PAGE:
Even though being an African American meant being a subject of oppression, for the most part, they managed to overcome this problem. Of course, the challenge of discrimination and prejudice remains, but its level is individual instead of overall established by the law. African Americans took several steps to handle this problem. Fundamentally, all of them included mass activities because only demonstrating unity could contribute to amending legislation.
Primary tools for challenging various oppressive forces, especially discrimination, included fighting for civil rights, racial equality, social justice, and desegregation of public places such as schools, restaurants, theaters, cinemas, hospitals, and even churches. It includes numerous strategies for reaching the set objective from civil rights marches to sit-ins and kneel-ins, which suggest that black people refused to leave the public places where they would not be serviced or permitted to pray in the same church with white people (Haynes, 2012; Landsberg, 2014). These steps not only contributed to establishing relative social equality but also helped develop tolerance towards people of the black minority.
Another response to oppression was creating African Americans’ own music and religion. By doing so, African Americans prompted that they are not interested in popular culture; all they need is having equal rights and access to primary needs such as healthcare, education, housing, employment, etc. (Pinder, 2010). The accent is made on preserving uniqueness but having the right to decent living and self-determination, i.e. the right to decide which social group to stick to – black or white.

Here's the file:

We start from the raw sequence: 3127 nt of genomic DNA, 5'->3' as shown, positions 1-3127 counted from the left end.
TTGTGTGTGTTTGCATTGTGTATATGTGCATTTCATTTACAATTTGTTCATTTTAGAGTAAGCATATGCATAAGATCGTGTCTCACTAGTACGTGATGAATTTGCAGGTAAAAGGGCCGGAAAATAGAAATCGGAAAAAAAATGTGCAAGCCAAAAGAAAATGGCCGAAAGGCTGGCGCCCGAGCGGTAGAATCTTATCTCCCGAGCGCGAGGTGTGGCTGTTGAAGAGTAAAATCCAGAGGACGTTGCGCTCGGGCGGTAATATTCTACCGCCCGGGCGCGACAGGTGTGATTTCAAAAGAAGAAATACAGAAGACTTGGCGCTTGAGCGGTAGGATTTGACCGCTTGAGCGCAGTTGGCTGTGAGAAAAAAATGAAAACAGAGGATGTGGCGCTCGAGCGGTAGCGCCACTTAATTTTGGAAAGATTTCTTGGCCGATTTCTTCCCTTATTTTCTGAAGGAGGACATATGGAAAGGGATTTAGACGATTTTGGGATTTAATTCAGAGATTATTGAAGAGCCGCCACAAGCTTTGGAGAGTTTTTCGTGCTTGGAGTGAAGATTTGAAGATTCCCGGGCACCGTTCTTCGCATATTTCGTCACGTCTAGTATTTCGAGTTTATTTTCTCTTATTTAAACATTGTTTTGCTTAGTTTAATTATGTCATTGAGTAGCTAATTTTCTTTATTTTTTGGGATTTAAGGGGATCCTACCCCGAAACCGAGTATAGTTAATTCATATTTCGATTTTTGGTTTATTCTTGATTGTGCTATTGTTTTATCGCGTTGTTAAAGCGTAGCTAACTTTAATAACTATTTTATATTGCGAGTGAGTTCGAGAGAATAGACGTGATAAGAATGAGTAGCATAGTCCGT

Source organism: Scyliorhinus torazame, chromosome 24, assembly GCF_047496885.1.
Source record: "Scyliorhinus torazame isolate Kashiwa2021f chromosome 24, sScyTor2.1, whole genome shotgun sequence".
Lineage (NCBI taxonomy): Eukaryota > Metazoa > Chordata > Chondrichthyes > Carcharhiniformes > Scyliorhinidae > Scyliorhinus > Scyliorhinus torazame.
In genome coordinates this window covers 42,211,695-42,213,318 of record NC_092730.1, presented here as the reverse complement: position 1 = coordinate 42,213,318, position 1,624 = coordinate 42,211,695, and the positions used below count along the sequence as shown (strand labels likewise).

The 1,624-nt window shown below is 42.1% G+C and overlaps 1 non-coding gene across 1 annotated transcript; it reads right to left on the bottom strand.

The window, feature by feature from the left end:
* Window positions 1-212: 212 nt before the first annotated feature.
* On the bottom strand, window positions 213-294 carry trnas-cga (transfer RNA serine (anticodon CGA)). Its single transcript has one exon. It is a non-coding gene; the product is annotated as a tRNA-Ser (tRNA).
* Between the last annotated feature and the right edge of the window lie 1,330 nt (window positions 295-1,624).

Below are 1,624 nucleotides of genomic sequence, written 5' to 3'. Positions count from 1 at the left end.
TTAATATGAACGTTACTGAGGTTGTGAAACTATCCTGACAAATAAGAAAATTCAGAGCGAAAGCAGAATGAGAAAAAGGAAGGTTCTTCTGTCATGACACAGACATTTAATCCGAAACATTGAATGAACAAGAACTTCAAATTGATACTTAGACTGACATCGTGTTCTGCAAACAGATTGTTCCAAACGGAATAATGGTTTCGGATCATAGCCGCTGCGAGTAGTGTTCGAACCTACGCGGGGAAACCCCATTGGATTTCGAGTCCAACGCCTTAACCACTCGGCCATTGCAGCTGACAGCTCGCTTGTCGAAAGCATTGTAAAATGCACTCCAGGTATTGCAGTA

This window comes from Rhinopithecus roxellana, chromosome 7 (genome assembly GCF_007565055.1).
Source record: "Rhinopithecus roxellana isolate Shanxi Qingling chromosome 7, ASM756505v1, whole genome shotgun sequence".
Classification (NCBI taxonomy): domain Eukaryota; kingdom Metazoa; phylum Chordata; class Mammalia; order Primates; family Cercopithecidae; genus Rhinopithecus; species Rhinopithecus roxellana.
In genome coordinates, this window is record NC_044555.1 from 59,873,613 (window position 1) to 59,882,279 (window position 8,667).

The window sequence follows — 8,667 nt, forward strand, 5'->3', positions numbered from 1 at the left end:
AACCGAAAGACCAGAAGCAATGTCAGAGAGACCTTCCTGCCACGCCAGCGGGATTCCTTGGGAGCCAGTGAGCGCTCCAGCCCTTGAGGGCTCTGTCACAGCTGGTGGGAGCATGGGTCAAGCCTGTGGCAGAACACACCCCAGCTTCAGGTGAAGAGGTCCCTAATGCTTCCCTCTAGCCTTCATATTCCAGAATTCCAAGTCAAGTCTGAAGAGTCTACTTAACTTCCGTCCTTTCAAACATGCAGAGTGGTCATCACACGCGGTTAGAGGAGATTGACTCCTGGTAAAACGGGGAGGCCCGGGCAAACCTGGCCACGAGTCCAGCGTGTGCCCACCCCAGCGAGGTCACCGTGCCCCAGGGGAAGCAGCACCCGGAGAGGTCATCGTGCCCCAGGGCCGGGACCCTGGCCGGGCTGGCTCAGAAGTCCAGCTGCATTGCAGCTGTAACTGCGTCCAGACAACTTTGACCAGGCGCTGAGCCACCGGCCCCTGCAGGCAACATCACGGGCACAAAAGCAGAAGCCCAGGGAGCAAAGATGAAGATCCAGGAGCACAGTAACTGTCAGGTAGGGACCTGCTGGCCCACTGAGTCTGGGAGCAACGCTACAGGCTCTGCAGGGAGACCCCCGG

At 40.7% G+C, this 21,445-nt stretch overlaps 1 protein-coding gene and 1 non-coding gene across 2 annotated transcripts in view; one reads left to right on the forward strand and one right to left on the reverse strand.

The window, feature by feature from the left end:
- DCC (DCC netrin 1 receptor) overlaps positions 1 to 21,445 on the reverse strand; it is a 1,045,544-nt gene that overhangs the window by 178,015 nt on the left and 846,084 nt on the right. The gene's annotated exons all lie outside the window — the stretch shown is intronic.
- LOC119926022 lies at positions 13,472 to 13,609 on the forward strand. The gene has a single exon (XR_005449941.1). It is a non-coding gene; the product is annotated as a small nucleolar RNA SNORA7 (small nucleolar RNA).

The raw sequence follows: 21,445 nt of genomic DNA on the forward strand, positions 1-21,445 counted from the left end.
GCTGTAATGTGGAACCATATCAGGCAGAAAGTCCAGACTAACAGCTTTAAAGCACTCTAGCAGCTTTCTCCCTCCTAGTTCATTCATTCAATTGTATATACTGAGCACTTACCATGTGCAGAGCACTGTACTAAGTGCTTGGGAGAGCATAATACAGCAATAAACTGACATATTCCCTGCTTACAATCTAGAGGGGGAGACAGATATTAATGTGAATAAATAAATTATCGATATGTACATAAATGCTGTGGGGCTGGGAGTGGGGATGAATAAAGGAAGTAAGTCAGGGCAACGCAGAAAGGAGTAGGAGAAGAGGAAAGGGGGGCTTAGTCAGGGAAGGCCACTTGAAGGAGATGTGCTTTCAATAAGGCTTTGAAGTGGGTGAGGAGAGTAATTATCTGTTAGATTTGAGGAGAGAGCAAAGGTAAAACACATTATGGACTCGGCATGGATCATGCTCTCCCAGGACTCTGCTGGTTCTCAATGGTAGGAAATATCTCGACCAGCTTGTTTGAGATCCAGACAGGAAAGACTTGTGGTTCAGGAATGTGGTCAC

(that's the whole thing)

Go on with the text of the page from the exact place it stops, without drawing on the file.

Because discrimination and prejudice are issues of personal choice, this problem can be handled with the help of social workers. Social workers responded to this challenge by developing the framework for dealing with it, which aims at totally integrating African Americans into society and making white people see the blacks and treat them as equals not because they are obliged to by the legislation, but because they are willing to do so.
Their framework consists of four frames and rests on the postulates of color-blind racism. The first one is referred to as abstract liberalism. It implies transmitting economics to social affairs and creating the society of equal opportunities and individualism where everyone would be free to choose what is best for them and face no limitations in making these choices. The second frame is known as naturalization, i.e. promoting the idea that race is a natural occurrence.
That is why it cannot serve as a criterion for disintegration and oppression. The third one is introducing the concept of cultural racism. Social workers believe that racism has nothing to do with race as such. Instead, it derives from the cultural background and upbringing. This frame aims at stopping the inertial belief that blacks are worse than whites and can be treated in a different way. Finally, the fourth frame is minimization of racism. The idea behind this frame is to make white people understand that everyone has a place in the sun whether it is education or employment. Moreover, social workers promote the idea that race is not a determinant of success anymore because there are enough opportunities for everyone to succeed in life (Bonilla-Silva, 2013).